A perspective defines the initial set and layout of views in the Workbench window. This is similar in concept to CCSv3 'workspaces' (*.wks) except that multiple perspectives are available from the Workbench window, though only one can remain active at a time. Each perspective provides a set of functionality aimed at accomplishing a specific type of task. For example, the default 'C/C++' perspective displays views most commonly used during code development, such as the 'C/C++ Projects' view, 'Outline' view and the Editor. When a debug session is started, CCS will automatically switch to the 'Debug' perspective, which (by default) displays the 'Debug' view, 'Watch' view and 'Local' view. Also in the 'Debug' perspective, menus and toolbars associated with debugging (such as target connect, load program, reset target, etc) are now available. Users can also manually switch between perspectives. Any changes made to a perspective will be preserved (but can be reset to the default arrangement via 'Window->Reset Perspective'). New perspectives can be created simply by saving the current perspective as a new name ('Window->Save Perspective As...').

The screenshot below shows both the default 'C/C++' and 'Debug' perspectives. Note the red circle indicating which perspective is active in the upper right corner of the Workbench window. Perspectives can easily switched between perspectives by clicking on the perspective icons in the upper right corners. Each time a new perspective is opened, the icon for it will be added to the existing icons:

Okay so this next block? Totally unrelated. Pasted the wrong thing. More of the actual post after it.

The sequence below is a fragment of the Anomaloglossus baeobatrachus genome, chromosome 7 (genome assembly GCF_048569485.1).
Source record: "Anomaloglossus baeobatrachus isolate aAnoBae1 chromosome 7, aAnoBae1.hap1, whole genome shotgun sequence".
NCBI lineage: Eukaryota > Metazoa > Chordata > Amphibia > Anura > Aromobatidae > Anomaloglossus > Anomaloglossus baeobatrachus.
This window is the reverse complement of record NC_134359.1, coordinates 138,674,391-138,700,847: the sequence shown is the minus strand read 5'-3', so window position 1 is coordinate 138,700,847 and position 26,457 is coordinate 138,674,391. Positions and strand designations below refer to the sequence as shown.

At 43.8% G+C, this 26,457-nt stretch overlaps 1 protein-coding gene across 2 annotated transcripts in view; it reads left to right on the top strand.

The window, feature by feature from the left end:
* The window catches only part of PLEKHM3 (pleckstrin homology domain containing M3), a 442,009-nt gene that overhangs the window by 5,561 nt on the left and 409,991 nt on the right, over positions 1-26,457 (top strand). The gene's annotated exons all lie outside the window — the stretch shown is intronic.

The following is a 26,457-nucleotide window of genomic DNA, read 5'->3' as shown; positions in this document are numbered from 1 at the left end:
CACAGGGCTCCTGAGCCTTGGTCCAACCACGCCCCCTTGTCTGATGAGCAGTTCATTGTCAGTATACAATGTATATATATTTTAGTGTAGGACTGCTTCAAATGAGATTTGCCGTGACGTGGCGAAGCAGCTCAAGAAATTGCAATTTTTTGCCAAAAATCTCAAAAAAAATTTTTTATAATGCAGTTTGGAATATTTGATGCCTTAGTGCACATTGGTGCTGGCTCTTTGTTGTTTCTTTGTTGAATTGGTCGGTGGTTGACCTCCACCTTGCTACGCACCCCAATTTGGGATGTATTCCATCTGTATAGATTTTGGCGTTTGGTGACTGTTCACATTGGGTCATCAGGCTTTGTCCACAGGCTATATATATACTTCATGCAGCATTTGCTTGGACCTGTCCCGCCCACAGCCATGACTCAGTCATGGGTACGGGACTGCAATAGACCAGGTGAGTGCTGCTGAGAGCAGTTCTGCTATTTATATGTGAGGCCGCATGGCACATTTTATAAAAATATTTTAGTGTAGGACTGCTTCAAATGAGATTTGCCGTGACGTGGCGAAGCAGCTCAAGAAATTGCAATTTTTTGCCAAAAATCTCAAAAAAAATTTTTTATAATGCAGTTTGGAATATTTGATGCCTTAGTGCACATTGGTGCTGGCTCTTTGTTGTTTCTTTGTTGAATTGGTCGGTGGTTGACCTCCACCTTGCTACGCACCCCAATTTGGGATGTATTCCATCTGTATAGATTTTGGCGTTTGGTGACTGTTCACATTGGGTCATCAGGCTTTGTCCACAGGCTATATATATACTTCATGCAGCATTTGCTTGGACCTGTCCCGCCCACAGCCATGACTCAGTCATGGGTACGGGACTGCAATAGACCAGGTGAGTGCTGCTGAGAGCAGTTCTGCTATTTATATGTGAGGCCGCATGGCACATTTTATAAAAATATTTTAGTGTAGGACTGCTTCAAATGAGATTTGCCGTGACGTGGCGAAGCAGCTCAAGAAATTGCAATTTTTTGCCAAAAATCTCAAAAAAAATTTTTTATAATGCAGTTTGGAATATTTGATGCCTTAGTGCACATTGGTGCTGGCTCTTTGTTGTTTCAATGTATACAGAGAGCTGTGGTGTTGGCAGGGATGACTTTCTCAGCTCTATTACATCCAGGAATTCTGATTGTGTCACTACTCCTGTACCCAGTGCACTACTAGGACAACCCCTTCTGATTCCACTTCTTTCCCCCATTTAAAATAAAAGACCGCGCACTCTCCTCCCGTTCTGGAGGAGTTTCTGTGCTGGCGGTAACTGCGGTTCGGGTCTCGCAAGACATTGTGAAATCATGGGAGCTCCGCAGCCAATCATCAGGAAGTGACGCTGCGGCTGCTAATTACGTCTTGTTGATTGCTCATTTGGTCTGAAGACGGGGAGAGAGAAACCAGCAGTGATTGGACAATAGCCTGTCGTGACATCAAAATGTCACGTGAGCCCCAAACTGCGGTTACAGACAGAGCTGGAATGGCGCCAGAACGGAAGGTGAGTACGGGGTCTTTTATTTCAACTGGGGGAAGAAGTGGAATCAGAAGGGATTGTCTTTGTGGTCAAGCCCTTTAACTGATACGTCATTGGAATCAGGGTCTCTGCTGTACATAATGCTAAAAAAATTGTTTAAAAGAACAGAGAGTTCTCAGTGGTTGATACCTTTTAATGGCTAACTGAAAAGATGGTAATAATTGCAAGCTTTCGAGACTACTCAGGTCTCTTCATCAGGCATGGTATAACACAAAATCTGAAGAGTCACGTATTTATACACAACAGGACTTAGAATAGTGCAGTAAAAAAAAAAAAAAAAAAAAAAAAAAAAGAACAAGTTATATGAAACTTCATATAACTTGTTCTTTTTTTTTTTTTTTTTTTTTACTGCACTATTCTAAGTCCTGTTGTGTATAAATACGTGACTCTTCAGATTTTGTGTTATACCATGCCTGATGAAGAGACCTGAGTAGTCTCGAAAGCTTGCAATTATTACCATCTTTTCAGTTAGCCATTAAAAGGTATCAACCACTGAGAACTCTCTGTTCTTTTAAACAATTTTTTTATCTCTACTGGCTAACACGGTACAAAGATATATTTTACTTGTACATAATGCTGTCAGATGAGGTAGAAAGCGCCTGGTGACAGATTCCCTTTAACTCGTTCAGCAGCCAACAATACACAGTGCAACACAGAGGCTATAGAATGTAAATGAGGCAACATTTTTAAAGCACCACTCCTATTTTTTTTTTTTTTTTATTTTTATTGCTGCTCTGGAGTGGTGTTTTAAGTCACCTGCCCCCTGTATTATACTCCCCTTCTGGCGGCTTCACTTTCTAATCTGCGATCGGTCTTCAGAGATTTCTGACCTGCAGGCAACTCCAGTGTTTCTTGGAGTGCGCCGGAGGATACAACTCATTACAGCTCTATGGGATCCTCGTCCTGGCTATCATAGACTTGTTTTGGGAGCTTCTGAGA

Fig. 3: Default C/C++ (left) and Debug (right) Perspectives

Note that in CCSv5 and greater, 'C/C++' and 'Debug' perspectives have been replaced by the 'CCS Edit' and 'CCS Debug' perspectives.


Views are windows within the main Workbench window that provide visual representation of some specific information. The Workbench window mainly consists of the editor and a collection of views. Examples of some views are 'C/C++ Projects', 'Debug', 'Outline', 'Memory', 'Disassembly', etc. CCSv3 used the term 'Windows' for such displays (i.e. 'Memory Window', Disassembly Window', 'Watch Window', etc).

Fig. 4: CCSv4 Disassembly View

Most of the views in CCS are available from the main 'View' menu:

Fig. 5: View Menu


Resources is a collective term for the projects, folders, and files that exist in the Workbench.